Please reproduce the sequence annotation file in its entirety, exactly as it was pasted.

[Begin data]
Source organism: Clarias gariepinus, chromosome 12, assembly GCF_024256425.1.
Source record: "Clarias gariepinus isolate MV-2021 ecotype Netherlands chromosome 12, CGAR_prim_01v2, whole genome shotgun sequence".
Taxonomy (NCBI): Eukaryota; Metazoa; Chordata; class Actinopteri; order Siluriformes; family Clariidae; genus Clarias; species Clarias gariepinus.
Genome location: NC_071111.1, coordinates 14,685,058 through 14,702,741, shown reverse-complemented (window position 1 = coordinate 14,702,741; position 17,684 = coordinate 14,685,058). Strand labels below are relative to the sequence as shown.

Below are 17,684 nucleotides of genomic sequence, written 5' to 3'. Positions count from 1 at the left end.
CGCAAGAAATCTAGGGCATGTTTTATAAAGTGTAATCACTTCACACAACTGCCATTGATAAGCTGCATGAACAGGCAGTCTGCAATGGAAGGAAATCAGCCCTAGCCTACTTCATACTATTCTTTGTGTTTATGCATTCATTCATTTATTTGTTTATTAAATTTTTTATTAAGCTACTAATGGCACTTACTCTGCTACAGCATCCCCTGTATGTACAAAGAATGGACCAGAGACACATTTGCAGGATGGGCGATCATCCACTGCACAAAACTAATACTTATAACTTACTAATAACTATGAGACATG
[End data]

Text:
Source organism: Clarias gariepinus, chromosome 12, assembly GCF_024256425.1.
Source record: "Clarias gariepinus isolate MV-2021 ecotype Netherlands chromosome 12, CGAR_prim_01v2, whole genome shotgun sequence".
Taxonomy (NCBI): Eukaryota; Metazoa; Chordata; class Actinopteri; order Siluriformes; family Clariidae; genus Clarias; species Clarias gariepinus.
Genome location: NC_071111.1, coordinates 14,685,058 through 14,702,741, shown reverse-complemented (window position 1 = coordinate 14,702,741; position 17,684 = coordinate 14,685,058). Strand labels below are relative to the sequence as shown.

Below are 17,684 nucleotides of genomic sequence, written 5' to 3'. Positions count from 1 at the left end.
CGCAAGAAATCTAGGGCATGTTTTATAAAGTGTAATCACTTCACACAACTGCCATTGATAAGCTGCATGAACAGGCAGTCTGCAATGGAAGGAAATCAGCCCTAGCCTACTTCATACTATTCTTTGTGTTTATGCATTCATTCATTTATTTGTTTATTAAATTTTTTATTAAGCTACTAATGGCACTTACTCTGCTACAGCATCCCCTGTATGTACAAAGAATGGACCAGAGACACATTTGCAGGATGGGCGATCATCCACTGCACAAAACTAATACTTATAACTTACTAATAACTATGAGACATG